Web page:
How Can I Buy A Private Property If I Own A HDB?

Fulfilling the MOP

To buy a private property when you already own a HDB flat, the first condition you have to meet is to fulfil the Minimum Occupation Period (MOP). The MOP for HDB is 5 years which means you have to stay in your current HDB for 5 years before you are allowed to purchase a private property. This is only applicable for Singapore citizens.

If all the owners of your flat are Singapore Permanent Residents and you are a flat owner or essential family member, there is no way you can buy a private property while keeping your HDB flat. You will have to sell your flat within 6 months of acquiring your private property.


Restrictions to take note

While it is possible to buy a private property while keeping your HDB, there are certain cooling measures which the government impose to prevent housing prices from going up too fast.

Loan to value ratio for second property and above

The loan to value ratio or LTV is the amount of loan you can get from the bank for that particular property. If the LTV is 90%, it means you can borrow up to 90% of the price of the property with only 10% down payment.

Here's the various LTV for first, second and third and subsequent properties:

1st Housing Loan:

LTV 80% for loan tenure up to 30 years and till age 65 years old. Minimum 5% upfront cash payment, 15% down payment can be paid by CPF

LTV 60% for loan tenure above 30 years and/or above 65 to maximum 75 years old. Minimum 10% upfront cash payment

For 1st housing loan, it is quite straight forward and not much cash is needed for the purchase. All the examples I am using is assuming the loan is from a bank. If you take a loan from HDB for the purchase of HDB flats, the LTV is 90% with no minimum upfront cash payment.

Let's continue to 2nd Housing Loan:

LTV 50% for loan tenure up to 30 years and till age 65 years old. Minimum 25% upfront cash.

LTV 30% for loan tenure above 30 years and/or above 65 to maximum 75 years old. Minimum 25% upfront cash payment

As you can see, the LTV reduces drastically for the 2nd housing loan. If you own a HDB and buy another private property, you may be subjected to this reduction of LTV. But, there are circumstances where you still can get 80% LTV. I will go more into details below.

3rd and subsequent Housing Loan:

LTV 40% for loan tenure up to 30 years and till age 65 years old. Minimum 25% upfront cash.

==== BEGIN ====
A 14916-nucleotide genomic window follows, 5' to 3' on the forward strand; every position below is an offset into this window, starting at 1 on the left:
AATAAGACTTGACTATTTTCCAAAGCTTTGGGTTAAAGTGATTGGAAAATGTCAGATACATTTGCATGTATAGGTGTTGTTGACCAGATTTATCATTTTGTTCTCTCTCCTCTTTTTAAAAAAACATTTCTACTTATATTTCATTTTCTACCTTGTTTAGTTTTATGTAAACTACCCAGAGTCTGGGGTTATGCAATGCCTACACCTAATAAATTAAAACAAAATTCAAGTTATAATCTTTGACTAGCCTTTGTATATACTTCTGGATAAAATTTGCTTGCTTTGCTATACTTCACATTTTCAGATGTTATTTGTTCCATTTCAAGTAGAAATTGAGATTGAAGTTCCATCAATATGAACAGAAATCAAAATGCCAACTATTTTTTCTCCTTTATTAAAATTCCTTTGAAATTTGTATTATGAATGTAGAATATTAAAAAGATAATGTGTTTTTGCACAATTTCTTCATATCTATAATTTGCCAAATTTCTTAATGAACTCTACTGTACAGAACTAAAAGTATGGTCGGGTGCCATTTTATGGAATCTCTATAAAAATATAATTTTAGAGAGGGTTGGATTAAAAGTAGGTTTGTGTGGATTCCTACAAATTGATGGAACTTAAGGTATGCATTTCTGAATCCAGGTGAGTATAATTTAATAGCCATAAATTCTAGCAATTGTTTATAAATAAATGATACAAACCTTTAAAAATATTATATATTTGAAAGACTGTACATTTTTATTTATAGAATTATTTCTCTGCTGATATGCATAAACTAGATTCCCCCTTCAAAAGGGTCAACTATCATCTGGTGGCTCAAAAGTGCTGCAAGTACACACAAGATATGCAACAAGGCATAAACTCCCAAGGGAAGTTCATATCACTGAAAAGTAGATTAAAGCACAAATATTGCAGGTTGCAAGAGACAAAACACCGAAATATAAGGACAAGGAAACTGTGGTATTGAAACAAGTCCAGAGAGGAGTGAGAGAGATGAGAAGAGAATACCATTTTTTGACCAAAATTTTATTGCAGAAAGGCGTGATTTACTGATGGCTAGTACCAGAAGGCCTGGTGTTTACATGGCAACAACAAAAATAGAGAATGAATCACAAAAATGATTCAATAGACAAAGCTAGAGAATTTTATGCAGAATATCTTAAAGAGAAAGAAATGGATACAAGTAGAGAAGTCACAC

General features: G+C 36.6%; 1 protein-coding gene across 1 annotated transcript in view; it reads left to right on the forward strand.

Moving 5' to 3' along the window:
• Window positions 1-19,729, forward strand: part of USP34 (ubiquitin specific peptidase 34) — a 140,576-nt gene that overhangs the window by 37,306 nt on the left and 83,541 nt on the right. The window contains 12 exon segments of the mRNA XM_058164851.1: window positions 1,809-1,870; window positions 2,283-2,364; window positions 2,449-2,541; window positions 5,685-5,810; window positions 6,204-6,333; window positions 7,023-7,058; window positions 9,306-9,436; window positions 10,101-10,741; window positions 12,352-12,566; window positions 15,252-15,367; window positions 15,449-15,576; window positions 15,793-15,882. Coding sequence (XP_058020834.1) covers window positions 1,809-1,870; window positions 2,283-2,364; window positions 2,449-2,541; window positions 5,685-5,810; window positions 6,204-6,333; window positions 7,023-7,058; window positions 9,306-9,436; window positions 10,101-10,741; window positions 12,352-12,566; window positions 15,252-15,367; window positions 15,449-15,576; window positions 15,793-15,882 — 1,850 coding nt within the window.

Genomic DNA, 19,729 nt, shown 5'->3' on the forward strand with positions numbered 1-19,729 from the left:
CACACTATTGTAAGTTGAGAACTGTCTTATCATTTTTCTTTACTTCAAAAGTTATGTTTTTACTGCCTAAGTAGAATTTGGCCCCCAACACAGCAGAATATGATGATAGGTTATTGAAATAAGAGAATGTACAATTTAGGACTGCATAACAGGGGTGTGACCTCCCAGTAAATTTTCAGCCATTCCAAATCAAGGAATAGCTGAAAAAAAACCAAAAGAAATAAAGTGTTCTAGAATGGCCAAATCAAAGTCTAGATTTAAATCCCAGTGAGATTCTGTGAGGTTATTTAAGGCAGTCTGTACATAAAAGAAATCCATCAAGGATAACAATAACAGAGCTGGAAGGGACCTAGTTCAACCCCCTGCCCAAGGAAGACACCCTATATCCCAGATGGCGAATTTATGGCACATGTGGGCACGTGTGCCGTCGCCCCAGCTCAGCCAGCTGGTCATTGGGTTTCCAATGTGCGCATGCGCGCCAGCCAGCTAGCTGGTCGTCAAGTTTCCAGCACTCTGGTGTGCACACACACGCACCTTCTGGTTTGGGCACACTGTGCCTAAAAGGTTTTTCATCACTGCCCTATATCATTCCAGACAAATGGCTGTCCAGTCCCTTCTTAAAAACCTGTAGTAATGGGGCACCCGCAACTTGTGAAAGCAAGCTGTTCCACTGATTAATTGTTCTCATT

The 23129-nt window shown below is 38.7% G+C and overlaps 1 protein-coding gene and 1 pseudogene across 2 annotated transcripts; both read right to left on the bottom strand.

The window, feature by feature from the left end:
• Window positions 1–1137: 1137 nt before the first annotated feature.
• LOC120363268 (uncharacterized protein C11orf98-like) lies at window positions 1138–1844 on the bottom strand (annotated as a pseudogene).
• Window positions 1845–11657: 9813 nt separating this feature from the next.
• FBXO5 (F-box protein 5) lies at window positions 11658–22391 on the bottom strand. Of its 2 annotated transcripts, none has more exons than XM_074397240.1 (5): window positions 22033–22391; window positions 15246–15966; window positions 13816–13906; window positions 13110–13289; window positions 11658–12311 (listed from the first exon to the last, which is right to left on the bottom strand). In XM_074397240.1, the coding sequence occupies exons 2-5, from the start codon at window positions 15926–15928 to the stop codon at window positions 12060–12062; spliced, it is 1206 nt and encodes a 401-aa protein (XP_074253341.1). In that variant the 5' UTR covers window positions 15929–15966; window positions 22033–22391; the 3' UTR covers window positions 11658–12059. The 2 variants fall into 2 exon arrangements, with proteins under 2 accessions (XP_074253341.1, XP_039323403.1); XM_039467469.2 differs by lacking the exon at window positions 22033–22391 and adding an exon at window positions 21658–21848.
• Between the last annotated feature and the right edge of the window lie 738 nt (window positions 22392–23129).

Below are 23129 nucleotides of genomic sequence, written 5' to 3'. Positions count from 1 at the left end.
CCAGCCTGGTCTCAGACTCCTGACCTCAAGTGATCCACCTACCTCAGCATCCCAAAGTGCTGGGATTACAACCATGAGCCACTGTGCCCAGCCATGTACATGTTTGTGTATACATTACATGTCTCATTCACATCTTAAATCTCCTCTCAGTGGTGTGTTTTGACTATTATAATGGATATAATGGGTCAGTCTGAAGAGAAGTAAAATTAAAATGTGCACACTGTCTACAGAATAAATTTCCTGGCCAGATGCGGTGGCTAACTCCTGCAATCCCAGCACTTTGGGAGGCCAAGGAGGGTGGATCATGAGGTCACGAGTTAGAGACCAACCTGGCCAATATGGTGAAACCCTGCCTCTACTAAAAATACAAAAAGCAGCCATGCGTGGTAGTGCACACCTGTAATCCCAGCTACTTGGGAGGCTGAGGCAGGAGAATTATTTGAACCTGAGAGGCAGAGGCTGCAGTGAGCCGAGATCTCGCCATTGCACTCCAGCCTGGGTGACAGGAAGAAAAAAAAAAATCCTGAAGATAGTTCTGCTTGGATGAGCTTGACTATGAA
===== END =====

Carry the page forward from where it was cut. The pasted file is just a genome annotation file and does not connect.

LTV 20% for loan tenure above 30 years and/or above 65 to maximum 75 years old. Minimum 25% upfront cash payment.


How To Buy A Second Property and still get 80% loan?

As you can see above, for 2nd housing loan, the LTV reduces to 50% and there is a minimum upfront cash of 25% needed. If you buy a $800,000 private property, this is $400,000 down payment with $200,000 cash needed. There is a way to overcome this.

The key to getting 80% loan for your second property is to make it a first housing loan instead of second housing loan. The keyword is on the housing loan. Simply said, if you own a HDB and have already fully paid off all your loans, then when you get a loan for your private property, it will be considered as first housing loan. The number of loans is taken into consideration for the LTV, not the number of properties. In this way, you can own a second property while still be able to get the full 80% loan.


Additional Buyer's Stamp Duty

Another thing to take note is the additional buyer's stamp duty (ABSD).

Here are the various ABSD for different groups of people depending on the number of properties you own:

Singapore Citizens

1st residential property: NIL
2nd residential property: 7%
3rd and subsequent residential property: 10%

Singapore PR 

1st residential property: 5%
2nd residential property: 10%

3rd and subsequent residential property: 10%

Foreigners

1st residential property onwards: 15%


Total Debt Servicing Ratio

Throughout my mortgage consultancy work, TDSR is the most confusing part for most people who want to buy a property. This is also the pain point where a lot of people who want to buy a private property find out that they actually can't afford the loan.

The current TDSR is 60% which simply means you cannot use more than 60% of your gross monthly income to service your loans. This is inclusive of all loans from housing, car, credit cards, student loans etc.

From this, we can calculate out the maximum loan eligibility for each individual. This is very confusing for a lot of people and it won't be easy to calculate. If you need help to calculate your loan eligibility for the purchase of a HDB or private property, you can email me at sgyi@homeloanwhiz.com.sg. You can also email me if you need to take up a new home loan or refinance your housing loan. I provide this service on a complimentary basis. More details of my service here.


Yes you can buy a private property if you own a HDB. It may be a good investment for those who are thinking to go into property investment. You don't have to sell your HDB and buy 2 condominiums in order to rent it out. Can I buy a private property if I own a HDB? Yes you can!

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Related Posts:
1. Fixed Deposit Home Rate - The Alternative Interest Rate To SIBOR
2. Prepare To Pay Higher For Your Home Loans If You Do Nothing

Tuesday, January 12, 2016

The Art Of Investing

Investing seems like the easy way where we can make our fortune or can give us a hope for a better life. There are so many ways to investing and each one of us have different investment styles and strategy. There is never a one size fit all approach. To me, investment is more of an art than a science.